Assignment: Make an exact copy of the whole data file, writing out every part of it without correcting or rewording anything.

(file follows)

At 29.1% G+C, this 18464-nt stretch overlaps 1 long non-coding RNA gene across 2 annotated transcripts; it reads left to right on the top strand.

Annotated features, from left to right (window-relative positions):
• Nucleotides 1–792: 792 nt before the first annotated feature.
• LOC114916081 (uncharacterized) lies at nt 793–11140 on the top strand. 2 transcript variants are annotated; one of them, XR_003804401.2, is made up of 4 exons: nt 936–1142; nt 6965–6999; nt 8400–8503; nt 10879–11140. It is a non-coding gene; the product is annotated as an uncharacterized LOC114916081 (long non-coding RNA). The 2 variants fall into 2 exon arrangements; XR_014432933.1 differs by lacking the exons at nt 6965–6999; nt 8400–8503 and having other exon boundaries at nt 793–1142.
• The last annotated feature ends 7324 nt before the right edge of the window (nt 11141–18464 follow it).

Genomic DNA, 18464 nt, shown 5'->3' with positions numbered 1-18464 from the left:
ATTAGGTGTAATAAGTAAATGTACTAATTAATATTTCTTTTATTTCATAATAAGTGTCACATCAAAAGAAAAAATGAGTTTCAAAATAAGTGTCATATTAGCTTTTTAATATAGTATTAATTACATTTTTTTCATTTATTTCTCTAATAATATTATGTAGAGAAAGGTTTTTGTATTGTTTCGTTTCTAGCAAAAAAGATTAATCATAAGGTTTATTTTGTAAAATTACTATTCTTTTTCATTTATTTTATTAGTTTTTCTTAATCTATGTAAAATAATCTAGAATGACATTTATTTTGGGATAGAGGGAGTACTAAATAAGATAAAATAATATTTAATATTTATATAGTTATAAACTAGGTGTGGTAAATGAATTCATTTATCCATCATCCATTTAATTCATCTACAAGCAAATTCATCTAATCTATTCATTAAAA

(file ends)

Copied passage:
At 29.1% G+C, this 18464-nt stretch overlaps 1 long non-coding RNA gene across 2 annotated transcripts; it reads left to right on the top strand.

Annotated features, from left to right (window-relative positions):
• Nucleotides 1–792: 792 nt before the first annotated feature.
• LOC114916081 (uncharacterized) lies at nt 793–11140 on the top strand. 2 transcript variants are annotated; one of them, XR_003804401.2, is made up of 4 exons: nt 936–1142; nt 6965–6999; nt 8400–8503; nt 10879–11140. It is a non-coding gene; the product is annotated as an uncharacterized LOC114916081 (long non-coding RNA). The 2 variants fall into 2 exon arrangements; XR_014432933.1 differs by lacking the exons at nt 6965–6999; nt 8400–8503 and having other exon boundaries at nt 793–1142.
• The last annotated feature ends 7324 nt before the right edge of the window (nt 11141–18464 follow it).

Genomic DNA, 18464 nt, shown 5'->3' with positions numbered 1-18464 from the left:
ATTAGGTGTAATAAGTAAATGTACTAATTAATATTTCTTTTATTTCATAATAAGTGTCACATCAAAAGAAAAAATGAGTTTCAAAATAAGTGTCATATTAGCTTTTTAATATAGTATTAATTACATTTTTTTCATTTATTTCTCTAATAATATTATGTAGAGAAAGGTTTTTGTATTGTTTCGTTTCTAGCAAAAAAGATTAATCATAAGGTTTATTTTGTAAAATTACTATTCTTTTTCATTTATTTTATTAGTTTTTCTTAATCTATGTAAAATAATCTAGAATGACATTTATTTTGGGATAGAGGGAGTACTAAATAAGATAAAATAATATTTAATATTTATATAGTTATAAACTAGGTGTGGTAAATGAATTCATTTATCCATCATCCATTTAATTCATCTACAAGCAAATTCATCTAATCTATTCATTAAAA